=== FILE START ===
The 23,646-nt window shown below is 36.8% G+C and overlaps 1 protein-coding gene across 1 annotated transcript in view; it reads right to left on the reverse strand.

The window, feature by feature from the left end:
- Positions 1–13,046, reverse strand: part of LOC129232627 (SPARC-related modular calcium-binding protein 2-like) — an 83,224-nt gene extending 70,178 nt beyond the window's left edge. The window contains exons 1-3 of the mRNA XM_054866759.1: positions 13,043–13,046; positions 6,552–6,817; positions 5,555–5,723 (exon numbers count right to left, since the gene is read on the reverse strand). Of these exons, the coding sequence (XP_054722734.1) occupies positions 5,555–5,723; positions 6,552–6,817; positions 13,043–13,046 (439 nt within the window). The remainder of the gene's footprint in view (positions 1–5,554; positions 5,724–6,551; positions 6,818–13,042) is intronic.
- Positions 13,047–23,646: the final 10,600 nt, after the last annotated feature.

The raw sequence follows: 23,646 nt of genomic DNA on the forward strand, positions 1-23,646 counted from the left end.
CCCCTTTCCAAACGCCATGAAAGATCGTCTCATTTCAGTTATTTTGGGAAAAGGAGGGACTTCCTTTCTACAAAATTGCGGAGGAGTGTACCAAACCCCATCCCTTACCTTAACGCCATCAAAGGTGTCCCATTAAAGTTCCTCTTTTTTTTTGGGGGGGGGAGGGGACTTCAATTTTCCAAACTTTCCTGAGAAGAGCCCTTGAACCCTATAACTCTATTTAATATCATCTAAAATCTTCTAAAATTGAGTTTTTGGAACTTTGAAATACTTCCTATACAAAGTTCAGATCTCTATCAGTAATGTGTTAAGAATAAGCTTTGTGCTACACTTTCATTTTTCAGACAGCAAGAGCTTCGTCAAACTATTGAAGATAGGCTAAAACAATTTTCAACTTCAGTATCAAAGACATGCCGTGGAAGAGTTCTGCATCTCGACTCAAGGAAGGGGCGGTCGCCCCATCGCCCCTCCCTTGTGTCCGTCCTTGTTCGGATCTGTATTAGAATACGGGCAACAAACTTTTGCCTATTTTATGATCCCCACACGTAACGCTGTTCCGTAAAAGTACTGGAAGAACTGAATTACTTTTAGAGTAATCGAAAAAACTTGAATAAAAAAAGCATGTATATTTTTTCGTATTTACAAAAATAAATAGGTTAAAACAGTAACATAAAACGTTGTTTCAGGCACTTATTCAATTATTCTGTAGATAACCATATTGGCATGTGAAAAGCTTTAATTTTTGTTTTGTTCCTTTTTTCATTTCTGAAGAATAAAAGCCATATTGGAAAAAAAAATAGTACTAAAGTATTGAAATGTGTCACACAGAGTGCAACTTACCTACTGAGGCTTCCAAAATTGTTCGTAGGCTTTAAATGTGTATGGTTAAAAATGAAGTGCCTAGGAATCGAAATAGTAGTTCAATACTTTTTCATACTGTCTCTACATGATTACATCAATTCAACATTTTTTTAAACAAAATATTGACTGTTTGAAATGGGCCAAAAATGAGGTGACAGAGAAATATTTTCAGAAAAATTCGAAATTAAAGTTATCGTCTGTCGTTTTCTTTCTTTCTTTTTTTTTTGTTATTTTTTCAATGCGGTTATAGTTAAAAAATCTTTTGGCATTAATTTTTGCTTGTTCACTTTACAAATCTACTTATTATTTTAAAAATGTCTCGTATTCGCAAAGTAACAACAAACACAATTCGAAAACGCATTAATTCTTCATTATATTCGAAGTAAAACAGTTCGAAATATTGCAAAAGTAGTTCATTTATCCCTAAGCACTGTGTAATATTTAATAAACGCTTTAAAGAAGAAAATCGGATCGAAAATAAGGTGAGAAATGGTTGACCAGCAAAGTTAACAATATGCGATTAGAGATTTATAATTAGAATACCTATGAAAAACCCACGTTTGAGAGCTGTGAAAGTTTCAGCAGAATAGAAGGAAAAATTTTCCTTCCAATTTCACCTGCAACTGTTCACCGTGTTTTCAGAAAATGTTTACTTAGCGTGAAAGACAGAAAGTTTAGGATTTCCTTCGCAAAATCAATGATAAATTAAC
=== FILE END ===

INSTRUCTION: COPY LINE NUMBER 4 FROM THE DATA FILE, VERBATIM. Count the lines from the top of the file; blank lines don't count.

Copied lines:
- Positions 13,047–23,646: the final 10,600 nt, after the last annotated feature.